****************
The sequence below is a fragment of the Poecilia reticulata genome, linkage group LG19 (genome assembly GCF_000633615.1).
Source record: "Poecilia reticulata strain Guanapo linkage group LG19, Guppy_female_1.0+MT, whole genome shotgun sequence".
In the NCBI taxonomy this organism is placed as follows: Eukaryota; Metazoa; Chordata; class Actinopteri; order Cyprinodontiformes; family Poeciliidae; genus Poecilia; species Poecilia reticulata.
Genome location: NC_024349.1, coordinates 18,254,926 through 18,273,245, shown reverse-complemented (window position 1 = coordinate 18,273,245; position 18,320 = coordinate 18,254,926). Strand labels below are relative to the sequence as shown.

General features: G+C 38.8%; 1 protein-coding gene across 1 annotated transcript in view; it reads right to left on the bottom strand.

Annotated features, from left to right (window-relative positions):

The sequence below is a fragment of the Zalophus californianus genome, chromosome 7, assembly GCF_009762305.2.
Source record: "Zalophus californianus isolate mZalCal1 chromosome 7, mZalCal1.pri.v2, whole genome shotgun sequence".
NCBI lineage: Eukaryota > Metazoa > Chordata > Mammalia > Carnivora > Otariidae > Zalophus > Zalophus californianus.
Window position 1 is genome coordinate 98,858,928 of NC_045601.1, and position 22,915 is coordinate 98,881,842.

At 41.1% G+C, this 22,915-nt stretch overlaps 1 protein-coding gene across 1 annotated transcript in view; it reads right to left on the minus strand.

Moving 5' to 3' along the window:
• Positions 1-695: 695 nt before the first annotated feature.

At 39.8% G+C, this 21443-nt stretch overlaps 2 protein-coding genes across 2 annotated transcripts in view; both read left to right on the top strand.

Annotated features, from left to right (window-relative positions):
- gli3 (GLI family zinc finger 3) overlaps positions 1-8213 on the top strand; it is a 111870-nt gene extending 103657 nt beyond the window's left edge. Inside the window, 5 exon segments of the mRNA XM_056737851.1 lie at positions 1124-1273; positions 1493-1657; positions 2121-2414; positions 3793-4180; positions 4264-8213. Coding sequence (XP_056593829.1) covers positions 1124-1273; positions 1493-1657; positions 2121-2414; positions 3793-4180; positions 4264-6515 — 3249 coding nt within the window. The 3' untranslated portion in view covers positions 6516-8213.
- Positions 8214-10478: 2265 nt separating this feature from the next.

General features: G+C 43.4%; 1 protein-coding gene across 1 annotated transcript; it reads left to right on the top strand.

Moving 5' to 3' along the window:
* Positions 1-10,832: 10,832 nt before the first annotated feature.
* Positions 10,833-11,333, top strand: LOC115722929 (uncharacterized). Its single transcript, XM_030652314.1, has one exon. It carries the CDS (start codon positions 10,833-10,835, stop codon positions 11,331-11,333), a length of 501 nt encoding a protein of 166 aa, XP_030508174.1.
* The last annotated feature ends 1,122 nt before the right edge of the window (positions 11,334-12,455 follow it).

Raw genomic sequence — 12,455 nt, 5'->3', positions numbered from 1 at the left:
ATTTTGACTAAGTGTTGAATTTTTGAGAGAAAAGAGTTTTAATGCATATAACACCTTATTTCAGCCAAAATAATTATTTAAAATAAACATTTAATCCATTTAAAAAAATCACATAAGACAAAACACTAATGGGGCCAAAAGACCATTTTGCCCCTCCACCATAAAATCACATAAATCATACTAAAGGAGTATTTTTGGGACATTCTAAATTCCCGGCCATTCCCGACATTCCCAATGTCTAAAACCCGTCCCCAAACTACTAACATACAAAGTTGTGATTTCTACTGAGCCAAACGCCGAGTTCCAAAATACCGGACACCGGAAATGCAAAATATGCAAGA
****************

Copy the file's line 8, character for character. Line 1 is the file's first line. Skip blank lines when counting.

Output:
Source record: "Zalophus californianus isolate mZalCal1 chromosome 7, mZalCal1.pri.v2, whole genome shotgun sequence".